Thursday, June 5, 2008


Well if anyone dropped two baby raccoons into my backyard, I'd be completely and utterly gobsmacked, and wonder if there was a zoo in the area.
Because in the UK, we don't get raccoons.
Which brings me to my point. Flora and fauna in romance. Especially in historicals, where sometimes you wonder where this country is they're talking about. I've read raccoons, bluebells and roses and chrysanthemums all in bloom at the same time, strange exotic creatures in historicals set in the UK.
If anything is guaranteed to suspend disbelief, that is. England is a country of gardeners. We've just been beaten over the head by the Chelsea Flower Show, a program on BBC1 twice a day all week and we're still in the throes of Springwatch, a marathon natural history fest with Bill Oddie, who is a birdwatcher. Lots of nature.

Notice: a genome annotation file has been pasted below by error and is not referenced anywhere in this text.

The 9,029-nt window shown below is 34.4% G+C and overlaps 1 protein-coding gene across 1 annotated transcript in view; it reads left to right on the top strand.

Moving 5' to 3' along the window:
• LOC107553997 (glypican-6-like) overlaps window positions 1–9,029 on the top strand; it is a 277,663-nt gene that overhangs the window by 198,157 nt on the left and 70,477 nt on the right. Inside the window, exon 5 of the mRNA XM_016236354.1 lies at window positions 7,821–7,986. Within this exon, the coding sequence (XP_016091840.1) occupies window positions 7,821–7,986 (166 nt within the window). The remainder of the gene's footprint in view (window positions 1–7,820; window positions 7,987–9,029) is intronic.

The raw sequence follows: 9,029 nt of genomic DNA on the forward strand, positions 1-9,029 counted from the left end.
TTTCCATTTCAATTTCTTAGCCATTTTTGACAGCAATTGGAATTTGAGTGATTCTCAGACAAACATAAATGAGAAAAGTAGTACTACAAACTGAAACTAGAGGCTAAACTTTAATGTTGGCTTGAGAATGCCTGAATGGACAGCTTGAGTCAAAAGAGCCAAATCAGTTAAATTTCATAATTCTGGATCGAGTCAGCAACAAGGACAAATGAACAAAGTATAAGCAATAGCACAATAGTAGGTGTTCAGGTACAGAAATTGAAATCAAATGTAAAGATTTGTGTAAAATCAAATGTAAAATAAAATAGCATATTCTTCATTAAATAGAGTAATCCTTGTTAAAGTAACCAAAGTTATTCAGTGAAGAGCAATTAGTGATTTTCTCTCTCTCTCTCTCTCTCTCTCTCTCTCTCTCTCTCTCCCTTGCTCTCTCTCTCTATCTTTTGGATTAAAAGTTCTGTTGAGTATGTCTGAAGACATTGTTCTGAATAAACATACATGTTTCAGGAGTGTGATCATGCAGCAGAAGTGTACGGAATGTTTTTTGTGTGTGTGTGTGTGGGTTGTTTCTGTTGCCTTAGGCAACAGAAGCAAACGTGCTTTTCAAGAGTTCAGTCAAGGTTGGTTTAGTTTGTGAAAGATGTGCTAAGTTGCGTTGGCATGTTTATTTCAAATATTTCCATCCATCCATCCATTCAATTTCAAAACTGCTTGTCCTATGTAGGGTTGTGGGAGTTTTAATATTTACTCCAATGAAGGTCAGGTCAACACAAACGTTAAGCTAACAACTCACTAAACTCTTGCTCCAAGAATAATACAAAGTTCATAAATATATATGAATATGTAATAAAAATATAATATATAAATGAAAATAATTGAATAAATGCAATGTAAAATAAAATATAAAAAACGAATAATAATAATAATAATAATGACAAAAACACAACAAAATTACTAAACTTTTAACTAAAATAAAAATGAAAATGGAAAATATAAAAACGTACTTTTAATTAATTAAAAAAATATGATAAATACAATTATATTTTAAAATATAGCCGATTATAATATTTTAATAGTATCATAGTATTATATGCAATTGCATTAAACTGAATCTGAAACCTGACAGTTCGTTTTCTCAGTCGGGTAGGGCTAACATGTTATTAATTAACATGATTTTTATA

So when you write a historical set in England, don't give us raccoons, possums and bears, not unless they've escaped from a menagerie, much less snakes whose bites can kill. And remember that during the nineteenth century many plants which were previously unknown, like the camelia and the rhodedendron were first introduced to the country.
And of course the potato. Anything set before the seventeenth century and the potato is out. Even if it is the staple of almost every meal these days!

Lynne Connolly

No comments: